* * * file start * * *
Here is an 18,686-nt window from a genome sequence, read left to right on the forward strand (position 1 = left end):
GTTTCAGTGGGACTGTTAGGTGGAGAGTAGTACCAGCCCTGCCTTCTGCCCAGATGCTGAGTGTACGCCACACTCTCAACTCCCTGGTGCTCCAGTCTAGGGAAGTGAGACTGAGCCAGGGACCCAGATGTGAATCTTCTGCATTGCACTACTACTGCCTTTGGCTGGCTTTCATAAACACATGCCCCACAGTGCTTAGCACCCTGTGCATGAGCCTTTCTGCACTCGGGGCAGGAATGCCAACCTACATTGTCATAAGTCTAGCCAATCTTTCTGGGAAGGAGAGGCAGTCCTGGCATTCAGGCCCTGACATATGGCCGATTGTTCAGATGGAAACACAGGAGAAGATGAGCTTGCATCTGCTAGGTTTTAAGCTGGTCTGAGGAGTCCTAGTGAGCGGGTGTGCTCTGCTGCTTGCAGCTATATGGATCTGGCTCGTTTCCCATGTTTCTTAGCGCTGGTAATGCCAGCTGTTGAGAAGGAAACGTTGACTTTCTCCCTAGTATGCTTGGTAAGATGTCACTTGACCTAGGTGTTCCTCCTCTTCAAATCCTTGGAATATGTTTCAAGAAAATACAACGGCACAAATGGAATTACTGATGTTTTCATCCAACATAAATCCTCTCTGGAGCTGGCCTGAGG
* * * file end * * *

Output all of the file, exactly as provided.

Here is an 18,686-nt window from a genome sequence, read left to right on the forward strand (position 1 = left end):
GTTTCAGTGGGACTGTTAGGTGGAGAGTAGTACCAGCCCTGCCTTCTGCCCAGATGCTGAGTGTACGCCACACTCTCAACTCCCTGGTGCTCCAGTCTAGGGAAGTGAGACTGAGCCAGGGACCCAGATGTGAATCTTCTGCATTGCACTACTACTGCCTTTGGCTGGCTTTCATAAACACATGCCCCACAGTGCTTAGCACCCTGTGCATGAGCCTTTCTGCACTCGGGGCAGGAATGCCAACCTACATTGTCATAAGTCTAGCCAATCTTTCTGGGAAGGAGAGGCAGTCCTGGCATTCAGGCCCTGACATATGGCCGATTGTTCAGATGGAAACACAGGAGAAGATGAGCTTGCATCTGCTAGGTTTTAAGCTGGTCTGAGGAGTCCTAGTGAGCGGGTGTGCTCTGCTGCTTGCAGCTATATGGATCTGGCTCGTTTCCCATGTTTCTTAGCGCTGGTAATGCCAGCTGTTGAGAAGGAAACGTTGACTTTCTCCCTAGTATGCTTGGTAAGATGTCACTTGACCTAGGTGTTCCTCCTCTTCAAATCCTTGGAATATGTTTCAAGAAAATACAACGGCACAAATGGAATTACTGATGTTTTCATCCAACATAAATCCTCTCTGGAGCTGGCCTGAGG